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Kleiner Perkins, others invest $9.6M in Kinsa for smartphone-connected thermometer

By: Aditi Pai | Dec 11, 2014        

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Kinsa ThermometerNew York City-based Kinsa Health has raised $9.6 million in a round led by Kleiner, Perkins, Caufield & Byers for its FDA-cleared smartphone-connected thermometer. Other investors in the round include FirstMark Capital and Andy Palmer. This brings the company’s total funding to at least $11.6 million.

Kinsa’s thermometer, which was cleared in January, connects to a smartphone via the headphone jack. The thermometer can be used orally, under-arm, or rectally. Data from the device is sent to a companion app, which records the user’s temperature, when the temperature was taken, and other data about how the user is feeling. For children, the app also uses the smartphone’s display screen to offer animated visuals throughout a temperature reading in order to calm, distract, and engage kids.  Keep reading>>

Eight things we learned about HealthKit from Duke, Oschner

By: Jonah Comstock | Dec 10, 2014        

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HealthKitDuke University and Oschner Health System in Louisiana are two of the first hospitals to integrate with Apple HealthKit via Epic. At the mHealth Summit in National Harbor, Maryland this week, Duke’s Dr. Ricky Bloomfield and Oschner’s Dr. Richard Milani took the stage for a packed Q&A session about the new technologies, applications and opportunities. Here’s eight takeaways from the session.

1) Patients and doctors are clamoring for patient-generated data 

Bloomfield and Milani dispelled the notion that their hospitals are jumping on the bandwagon of a popular consumer technology. On the contrary, HealthKit is enabling programs their staffs wanted to do previously, but couldn’t, which is part of why they’ve so enthusiastically championed the platform.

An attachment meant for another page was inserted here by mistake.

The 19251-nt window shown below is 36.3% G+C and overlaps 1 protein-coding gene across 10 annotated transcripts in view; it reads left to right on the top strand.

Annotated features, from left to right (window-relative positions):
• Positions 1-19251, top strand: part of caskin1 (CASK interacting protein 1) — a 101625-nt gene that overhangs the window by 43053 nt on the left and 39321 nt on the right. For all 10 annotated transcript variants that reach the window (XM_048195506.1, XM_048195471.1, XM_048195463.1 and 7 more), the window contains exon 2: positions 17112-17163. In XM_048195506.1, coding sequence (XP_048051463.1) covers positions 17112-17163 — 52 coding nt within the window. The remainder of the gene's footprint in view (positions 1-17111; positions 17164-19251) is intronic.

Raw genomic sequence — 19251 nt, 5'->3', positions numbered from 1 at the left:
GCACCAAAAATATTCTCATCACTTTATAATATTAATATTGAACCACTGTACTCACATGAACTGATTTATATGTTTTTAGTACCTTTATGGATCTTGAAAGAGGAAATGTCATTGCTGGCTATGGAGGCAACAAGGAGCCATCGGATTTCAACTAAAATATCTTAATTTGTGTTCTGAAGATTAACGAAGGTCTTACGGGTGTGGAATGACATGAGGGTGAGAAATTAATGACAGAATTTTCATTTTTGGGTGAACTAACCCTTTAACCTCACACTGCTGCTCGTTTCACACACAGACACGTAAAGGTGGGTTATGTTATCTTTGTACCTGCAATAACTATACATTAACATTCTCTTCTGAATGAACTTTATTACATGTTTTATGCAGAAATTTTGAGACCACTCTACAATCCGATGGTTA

“Earlier this spring, I had a couple of clinicians approach me — one from cardiology, one from oncology — and they both had pilot studies they wanted to conduct using remote patient monitoring and patient generated data,” Bloomfield said. “My answer at the time, as director of mobile technology, was one that was very unsatisfying to me: That there wasn’t an easy way to get that data into our Epic EHR, which we just went online with in the last two years. There was technology coming in a future version of Epic that would give us access to Fitbit and Withings data but that wasn’t available yet. So when Apple announced HealthKit at their Worldwide Developer Conference in June, I knew that it would solve the problem we had. So we were very excited to work with both Apple and Epic to make it happen.” Keep reading>>

Omron, AliveCor partner to bring smartphone ECG to retail locations

By: Aditi Pai | Dec 10, 2014        

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alivecorJapan-based medical device company Omron Healthcare has partnered with AliveCor to help bring AliveCor’s FDA-cleared smartphone-connected electrocardiogram (ECG) to more online and brick and mortar retailers.

AliveCor CEO Euan Thomson told MobiHealthNews in an interview that Omron already sells its own products at various retailers, and through this partnership, Omron will bring AliveCor’s smartphone ECG device to market through some of its existing channels, which include Omron’s online store, retail pharmacies, mass-merchant retailers, and related online properties.

Retail locations that carry Omron devices today include Rite Aid, Target, Walgreens and Walmart. Keep reading>>